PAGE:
Venus Palermo, known online as "Venus Angelic," has become an Internet cult sensation with viewers around the world clamoring for a look at her YouTube videos. No, Venus Angelic is not the next pop sensation or D.I.Y. master. Venus Angelic is a living doll. Although her popularity is on the rise, critics and professionals alike are voicing concern over the young girl's Lolita style.
Venus Angelic is a 15-year-old girl who is gaining enormous popularity online because, well, she looks like a living doll. With huge eyes, porcelain skin and white-blonde hair, the teenager could be a life-size version of a young girl's plaything.
She has a multitude of YouTube videos, offering makeup and beauty tutorials for other girls and woman around the world who want to attain that "living doll" look. Altogether, her YouTube videos have garnered more than 10 million views.
The most popular videos are her makeup tutorials, in which she teaches viewers how to use cosmetics to transform into a doll.
"Some people were asking me, 'how do you do your makeup?' and I decided to put a tutorial on YouTube," Venus Angelic told the cast of RightThisMinute, a television show that puts a spotlight on the strangest clips circulating on the Internet.
Her makeup ritual is anything but typical. Venus Angelic uses contact lenses with a full, opaque color to make here irises look extra-large, similar to those of a doll's. Angelic then applies two coats of peach concealer to her face and then powder in her natural skin tone. "We want the difference between powder color and natural color to be seen as it creates a natural but doll-like skin," she said in a YouTube tutorial.
Venus Angelic's mother approves of her daughter's style choices.
"I would be horrified if she came home pregnant, I am not horrified if she is innocent and [a] very nice, good girl who likes some cute clothes and frills and ribbons," Margaret Palermo told the hosts of the British morning show, "Daybreak."
However, not many others approve of Venus Angelic's living doll guise.
"You look and sound like a complete freak," a viewer commented underneath one of the teenager's YouTube video. "You're 15 - you don't need make-up! You should get some counseling. You had no father in your life and your mum obviously treated you like a doll as you're all she had. You shouldn't post videos on here encouraging normal kids to your WEIRD and unnatural ways."
"Seeing young girls changing themselves and not loving their body or face and still doing nothing, this is narrow-minded, my friend," commented another.
Professionals have also voiced concern over the Lolita look.
Dr. Gray, clinical director at The British CBT & Counselling Service warned that placing such an emphasis on one's physical appearance at an early age could have "disastrous consequences," possibly leading to depression, anxiety or an eating disorder later in life, according to the Daily Mail.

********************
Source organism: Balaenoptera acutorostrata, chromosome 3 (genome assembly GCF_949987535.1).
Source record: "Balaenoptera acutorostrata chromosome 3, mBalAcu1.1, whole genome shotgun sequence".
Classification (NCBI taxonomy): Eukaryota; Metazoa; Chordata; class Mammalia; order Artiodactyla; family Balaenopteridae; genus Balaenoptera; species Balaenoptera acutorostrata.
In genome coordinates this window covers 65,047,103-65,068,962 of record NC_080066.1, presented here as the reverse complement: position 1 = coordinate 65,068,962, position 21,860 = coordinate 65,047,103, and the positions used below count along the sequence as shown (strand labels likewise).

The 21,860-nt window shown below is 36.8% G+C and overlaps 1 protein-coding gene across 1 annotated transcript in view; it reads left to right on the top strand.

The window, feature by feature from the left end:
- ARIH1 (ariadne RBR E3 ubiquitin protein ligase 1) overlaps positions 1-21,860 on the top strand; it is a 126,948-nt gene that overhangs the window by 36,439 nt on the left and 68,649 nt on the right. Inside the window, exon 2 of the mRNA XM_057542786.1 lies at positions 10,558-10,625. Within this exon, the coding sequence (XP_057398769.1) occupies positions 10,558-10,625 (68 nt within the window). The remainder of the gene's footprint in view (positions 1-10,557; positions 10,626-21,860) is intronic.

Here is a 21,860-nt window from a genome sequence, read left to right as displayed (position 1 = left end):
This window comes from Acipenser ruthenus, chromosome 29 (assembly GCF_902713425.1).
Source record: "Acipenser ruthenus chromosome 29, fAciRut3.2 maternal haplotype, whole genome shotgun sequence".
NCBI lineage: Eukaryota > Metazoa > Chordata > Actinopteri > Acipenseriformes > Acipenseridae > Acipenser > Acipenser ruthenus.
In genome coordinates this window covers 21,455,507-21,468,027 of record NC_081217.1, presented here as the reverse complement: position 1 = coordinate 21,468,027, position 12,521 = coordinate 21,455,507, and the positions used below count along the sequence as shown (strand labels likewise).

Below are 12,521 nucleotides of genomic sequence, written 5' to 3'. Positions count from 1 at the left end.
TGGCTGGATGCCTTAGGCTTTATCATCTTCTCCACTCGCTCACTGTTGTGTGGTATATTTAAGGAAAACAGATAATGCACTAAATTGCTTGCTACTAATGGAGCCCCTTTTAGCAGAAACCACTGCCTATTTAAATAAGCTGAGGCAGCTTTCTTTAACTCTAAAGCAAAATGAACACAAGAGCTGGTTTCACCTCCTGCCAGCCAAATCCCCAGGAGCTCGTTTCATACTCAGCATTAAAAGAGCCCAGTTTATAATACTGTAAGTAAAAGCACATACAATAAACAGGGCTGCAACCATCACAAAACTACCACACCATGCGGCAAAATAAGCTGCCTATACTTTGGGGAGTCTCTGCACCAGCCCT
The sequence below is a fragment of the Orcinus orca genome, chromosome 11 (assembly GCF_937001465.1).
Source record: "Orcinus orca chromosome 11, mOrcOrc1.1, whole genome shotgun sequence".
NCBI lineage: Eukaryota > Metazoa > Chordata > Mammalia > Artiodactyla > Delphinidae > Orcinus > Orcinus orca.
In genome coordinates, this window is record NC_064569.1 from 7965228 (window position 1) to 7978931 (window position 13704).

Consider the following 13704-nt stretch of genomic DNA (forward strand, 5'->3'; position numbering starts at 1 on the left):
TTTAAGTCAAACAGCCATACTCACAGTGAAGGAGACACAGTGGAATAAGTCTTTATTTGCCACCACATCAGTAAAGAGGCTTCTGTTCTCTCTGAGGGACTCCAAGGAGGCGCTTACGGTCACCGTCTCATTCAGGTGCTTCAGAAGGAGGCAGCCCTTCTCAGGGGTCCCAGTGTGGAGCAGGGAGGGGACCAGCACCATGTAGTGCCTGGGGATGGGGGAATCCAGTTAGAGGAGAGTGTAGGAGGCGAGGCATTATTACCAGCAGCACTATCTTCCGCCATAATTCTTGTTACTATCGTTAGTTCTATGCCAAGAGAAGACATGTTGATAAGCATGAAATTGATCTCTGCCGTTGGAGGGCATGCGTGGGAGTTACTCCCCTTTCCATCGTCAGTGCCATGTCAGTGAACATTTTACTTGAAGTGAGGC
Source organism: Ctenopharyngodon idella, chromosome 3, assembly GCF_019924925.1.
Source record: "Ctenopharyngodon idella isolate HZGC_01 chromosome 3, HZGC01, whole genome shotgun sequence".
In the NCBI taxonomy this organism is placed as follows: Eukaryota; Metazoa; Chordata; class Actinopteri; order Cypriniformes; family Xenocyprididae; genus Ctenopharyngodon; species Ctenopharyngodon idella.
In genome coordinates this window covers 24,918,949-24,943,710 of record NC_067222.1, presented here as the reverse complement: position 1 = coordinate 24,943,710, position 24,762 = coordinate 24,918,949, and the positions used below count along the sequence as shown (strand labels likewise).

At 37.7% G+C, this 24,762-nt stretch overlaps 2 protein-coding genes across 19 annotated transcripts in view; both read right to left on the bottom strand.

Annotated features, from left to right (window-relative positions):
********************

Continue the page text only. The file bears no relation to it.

Gray told MailOnline, "At any age placing too much value on physical appearance can be potentially detrimental to a person's self-esteem and sense of self-worth. Equally concerning is why these images have been created and for what purpose."
"Distorting or enhancing pictures of children so that they appear older and more sexual surely crosses the line between how we should treat the children in our society and how we should not."
When young girls are over-sexualized in the media or targeted with particularly adult-themed products like push-up bras or thong underwear, public outcry ensues.
Images of 10-year-old model Thylane Lena-Rose Blondeau surfaced from the January 2011 issue of French Vogue, showing a highly-sexualized editorial of the young Blondeau-turned-Lolita draped over various animal skins, lathered in make-up, and staring "seductively" into the camera.
The photos caused a firestorm sparked by individuals furious that such images - which some claimed blurred the line between fashion editorial and child pornography - would be condoned. Despite shocking and appalling many, Blondeau's mother defends the racy spread. Quoted in an ABC News article, Veronika Loubry, a fashion designer herself, told a French newspaper, "The only thing that shocks me about the photo is the necklace that she's wearing, which is worth 3 million Euros [$4.3 million]." Comments were later posted on Blondeau's Facebook fan page, possibly by the mother, stating "bad person [sic] in usa [sic]" for drawing attention to her daughter, before later posting "something going's [sic] wrong at the moment." The page was then shut down.
According to the Daily Mail, Fleur Dorrell of the Mothers' Union in the UK described the images as "physically disturbing" and guilty of "blurring all thoughts of beauty." She also expressed "grave concerns" over both Vogue and the modeling agency that represents Miss Blondeau.
"She is over sexualized, just look what happened to JonBenet Ramsey," clinical psychologist Leslie Seppinni told E! News around the time the ads appeared in Vogue. "When you dress a young girl up provocatively with makeup to give her the appearance of an adult, then these pedophiles who have a propensity for child abuse are receiving the message that's OK, when it's not."
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